“It is noteworthy that even during trying times for our country, unlike some western countries that took offence with Zimbabwe’s Land Reform Programme and burned bridges with Zimbabwe, Switzerland remained robustly engaged with this country. The Zimbabwe Government deeply appreciates that Switzerland remained true to its country’s old tradition of neutrality and gave us constructive counsel and support as ‘a neutral bridge-builder’,” he said.
The launch last year of the Swiss-Zimbabwe business Chamber to promote trade and investment between the two countries will go a long way in boosting relations between the two.
Swiss companies that include Bata Shoe Company, Lafarge Cement, Nestle, Schindler, ABB and Syngenta are contributing significantly to employment creation and foreign currency earnings among other benefits.
Switzerland has indeed as a partner for the long haul. This year in trebled its budget to support Zimbabwe’s agriculture, climate change response, health and social protection to US$12 million from US$4 million.
Two months ago it launched a US$10 million Markets and Seeds Access project the food security of smallholder households. Switzerland is doing much more across key sectors of the economy. This is a classic example of what positive engagements can achieve. Hoping other countries will take a cue.
The engagement and re-engagement exercise being undertaken by President Mnangagwa and his team is meant to re-establish old relationships and cultivate new ones in the community of nations.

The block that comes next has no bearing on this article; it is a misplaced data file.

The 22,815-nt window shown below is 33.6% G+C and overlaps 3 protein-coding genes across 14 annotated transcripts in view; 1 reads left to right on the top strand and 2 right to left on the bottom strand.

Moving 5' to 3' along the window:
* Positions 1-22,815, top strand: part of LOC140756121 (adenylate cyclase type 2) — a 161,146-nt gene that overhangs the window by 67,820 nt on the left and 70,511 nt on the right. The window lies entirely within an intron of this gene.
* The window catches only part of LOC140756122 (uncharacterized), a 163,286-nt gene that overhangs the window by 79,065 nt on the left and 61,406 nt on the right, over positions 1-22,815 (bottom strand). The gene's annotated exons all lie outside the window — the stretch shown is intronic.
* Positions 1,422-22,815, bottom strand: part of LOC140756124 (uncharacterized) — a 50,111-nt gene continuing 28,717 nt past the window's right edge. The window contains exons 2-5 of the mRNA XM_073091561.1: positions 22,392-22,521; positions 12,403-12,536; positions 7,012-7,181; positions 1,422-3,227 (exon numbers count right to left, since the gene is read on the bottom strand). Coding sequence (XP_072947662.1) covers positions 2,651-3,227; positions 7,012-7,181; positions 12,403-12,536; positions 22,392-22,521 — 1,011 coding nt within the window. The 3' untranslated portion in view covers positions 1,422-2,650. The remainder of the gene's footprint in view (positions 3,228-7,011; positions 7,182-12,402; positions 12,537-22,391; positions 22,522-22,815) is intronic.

No country is an island. It needs support from those near and afar so it can achieve its goals. It is in this spirit that such countries as Switzerland come in handy.
The President’s visit to that country for the World Economic Forum was productive.
Much in terms of investment and trade has come Zimbabwe’s way as a result of the Zimbabwe is Open for Business thrust that President Mnangagwa is so passionate about.
Positive feedback has been recorded. While more tangibles are still to manifest, the feel good sentiment brought about by the drive is critical even in giving impetus to homegrown solutions.
The National Development Strategy 1 identifies re-engagement as critical in setting Zimbabwe up for prosperity.
In line with the aspirations of Vision 2030, Government, through NDS1 will accelerate engagement and re-engagement process aimed at reintegrating Zimbabwe into a favourable global position,” reads the document.
Support in this regard even by Zimbabweans themselves can generate better results faster. Cases where some seek to portray the country as chaotic may not actually help matters.
The county needs to do all in its power to create a solid international brand. This is not to say any wrongs must not be highlighted but that this should be done, but with constructive intent. It is about finding lasting solutions as opposed to assuming self-defeatist attitudes.
As Ambassador Jaeger said in fluent Shona “Chara chimwe hachitswanye inda” (No one can go it alone and achieve results), Zimbabwe, as with other countries, needs friends to walk with through its journey to prosperity.
In God I Trust!